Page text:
The Dare2Draw folks invited me to give a "pro tip" for their segment "Draw like a pro". I had 3 to 5 minutes to explain something. I chose hands because a lot of young people in art I come across openly say drawing hands is the hardest and they don't like doing it. Well drawing hands is very important to any figurative art. I knew I wasn't going to show anyone how to draw a hand in less than five minutes so my main message was practice. Draw that thing you find is hard. I said it but who knows if I taught it!
I didn't really intend to say so much about Dare2Draw, but I feel I need to be clear even in my side comments sometimes. What I really wanted to show here is the last cover I did for The Week Magazine featuring the Pope. Yeah THE Pope and his recent visit to New York city. I included this in with my presentation to D2D. There are a lot of hands in this one. Sometimes I have to make an illustration in a way I wouldn't do naturally. This is an example of one of those times. I had to change things so the title would be legible. I worked with Dan, the AD, to make sure the words would read and had to ruin the illusion of depth above the door and Pope by lightening everything. But I painted everything in anyway so I could work some things out in the paint.
Above is the way it printed.
This is mostly a raw scan. I darkened the area above the Pope clumsily in Photo Shop to give the idea I would have preferred to do. But it's sort of important to be able to read the headline, eh?
College. Art school. I'm immersed in student behavior. Homework, coffee, Mountain Dew (this was before Red Bull), Zingers, Ramen noodles, and a lot of no sleeping. I was very focused on art. After design class I'd have to psyche myself up before going outside so my brain wouldn't melt at all the disorganization in the real world. I had the wonderful timing of graduating art school the year before my school opened a new wing full of the latest computers for design etc. Computers were not in-bedded in my way of life. Along with that, writing, and promotion, were never an emphasis.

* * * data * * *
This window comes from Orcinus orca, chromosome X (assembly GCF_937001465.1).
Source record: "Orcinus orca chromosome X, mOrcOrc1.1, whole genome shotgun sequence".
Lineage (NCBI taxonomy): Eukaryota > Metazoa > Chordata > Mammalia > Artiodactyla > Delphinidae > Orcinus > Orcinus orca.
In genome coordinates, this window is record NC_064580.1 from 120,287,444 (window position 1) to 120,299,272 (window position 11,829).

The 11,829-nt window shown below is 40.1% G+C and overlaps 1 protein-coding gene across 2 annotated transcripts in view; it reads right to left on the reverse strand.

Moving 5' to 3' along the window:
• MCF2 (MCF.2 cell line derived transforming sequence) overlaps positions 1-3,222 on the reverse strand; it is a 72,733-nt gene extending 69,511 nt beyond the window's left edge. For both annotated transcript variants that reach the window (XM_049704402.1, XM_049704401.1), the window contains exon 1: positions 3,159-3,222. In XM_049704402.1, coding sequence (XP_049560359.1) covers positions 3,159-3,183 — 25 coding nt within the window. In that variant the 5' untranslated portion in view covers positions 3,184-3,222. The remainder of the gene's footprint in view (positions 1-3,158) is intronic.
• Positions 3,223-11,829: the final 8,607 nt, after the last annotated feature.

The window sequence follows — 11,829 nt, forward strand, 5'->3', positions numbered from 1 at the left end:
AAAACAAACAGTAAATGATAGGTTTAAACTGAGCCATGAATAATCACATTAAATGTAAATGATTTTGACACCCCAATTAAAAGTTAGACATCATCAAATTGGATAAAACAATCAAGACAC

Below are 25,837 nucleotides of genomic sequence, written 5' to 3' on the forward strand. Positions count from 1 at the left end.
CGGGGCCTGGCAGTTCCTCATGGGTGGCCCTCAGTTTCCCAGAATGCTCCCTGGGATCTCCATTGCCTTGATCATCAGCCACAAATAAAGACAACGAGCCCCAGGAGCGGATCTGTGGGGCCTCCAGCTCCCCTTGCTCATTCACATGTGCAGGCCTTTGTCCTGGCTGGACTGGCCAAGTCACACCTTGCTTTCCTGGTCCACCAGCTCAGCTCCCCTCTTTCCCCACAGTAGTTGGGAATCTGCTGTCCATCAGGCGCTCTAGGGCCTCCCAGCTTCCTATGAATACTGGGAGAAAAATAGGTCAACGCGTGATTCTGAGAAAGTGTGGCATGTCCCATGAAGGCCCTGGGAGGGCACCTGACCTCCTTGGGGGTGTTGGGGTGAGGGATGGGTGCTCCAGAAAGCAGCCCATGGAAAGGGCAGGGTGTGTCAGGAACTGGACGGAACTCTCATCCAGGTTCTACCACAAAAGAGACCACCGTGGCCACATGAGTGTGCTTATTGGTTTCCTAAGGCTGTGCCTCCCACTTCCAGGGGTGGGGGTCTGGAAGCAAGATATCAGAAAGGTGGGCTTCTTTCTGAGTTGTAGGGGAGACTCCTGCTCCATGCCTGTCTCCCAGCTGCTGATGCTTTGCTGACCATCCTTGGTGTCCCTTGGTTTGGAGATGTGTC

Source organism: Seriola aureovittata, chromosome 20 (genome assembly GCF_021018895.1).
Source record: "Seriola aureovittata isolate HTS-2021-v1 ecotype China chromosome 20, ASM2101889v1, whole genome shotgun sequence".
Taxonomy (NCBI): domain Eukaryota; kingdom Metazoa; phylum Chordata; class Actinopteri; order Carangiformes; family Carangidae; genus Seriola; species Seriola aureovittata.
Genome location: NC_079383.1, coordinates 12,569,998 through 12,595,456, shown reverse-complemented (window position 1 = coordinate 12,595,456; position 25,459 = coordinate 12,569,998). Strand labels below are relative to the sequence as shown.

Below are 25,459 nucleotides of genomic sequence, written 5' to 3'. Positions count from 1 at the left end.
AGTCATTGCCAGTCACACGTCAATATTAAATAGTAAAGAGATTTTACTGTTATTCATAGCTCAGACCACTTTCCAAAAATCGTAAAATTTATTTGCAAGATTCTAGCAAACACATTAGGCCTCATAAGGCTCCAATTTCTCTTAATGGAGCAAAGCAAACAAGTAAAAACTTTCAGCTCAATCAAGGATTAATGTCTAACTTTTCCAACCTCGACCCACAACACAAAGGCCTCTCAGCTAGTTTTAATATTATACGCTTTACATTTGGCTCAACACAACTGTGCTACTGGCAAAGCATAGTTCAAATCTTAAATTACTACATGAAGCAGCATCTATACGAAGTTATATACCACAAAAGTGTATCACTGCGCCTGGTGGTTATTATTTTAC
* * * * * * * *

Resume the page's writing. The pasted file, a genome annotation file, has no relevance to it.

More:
Here I am 25 years after I graduated college and I'm on the computer tweaking art in Photo Shop, writing a blog entry and ravenously checking all my social media for feedback and messages and cat pictures. I think I do OK. I just mailed a little over 200 postcards to art directors all over the US. Physical cards! Of course they contained my e mail address, and my website so you can get a hold of me electronically. Just for you, I personalized all of them in case you ran in to a colleague and compared messages and you'd see yours was unique.
Postcards are fun to walk around the city with even after the mailing. You meet someone cool and then you can give them this small piece of paper with what you do and how to get in touch. Then watch and cringe a little on the inside as they fold it up several times and stuff it in their back pocket as they walk away. Soul is sufficiently "dinged" and you move on with full knowledge that they will never call you and that card is going to end up in a homeless person's hands as he rummages through a landfill. Fortunately he won't call either.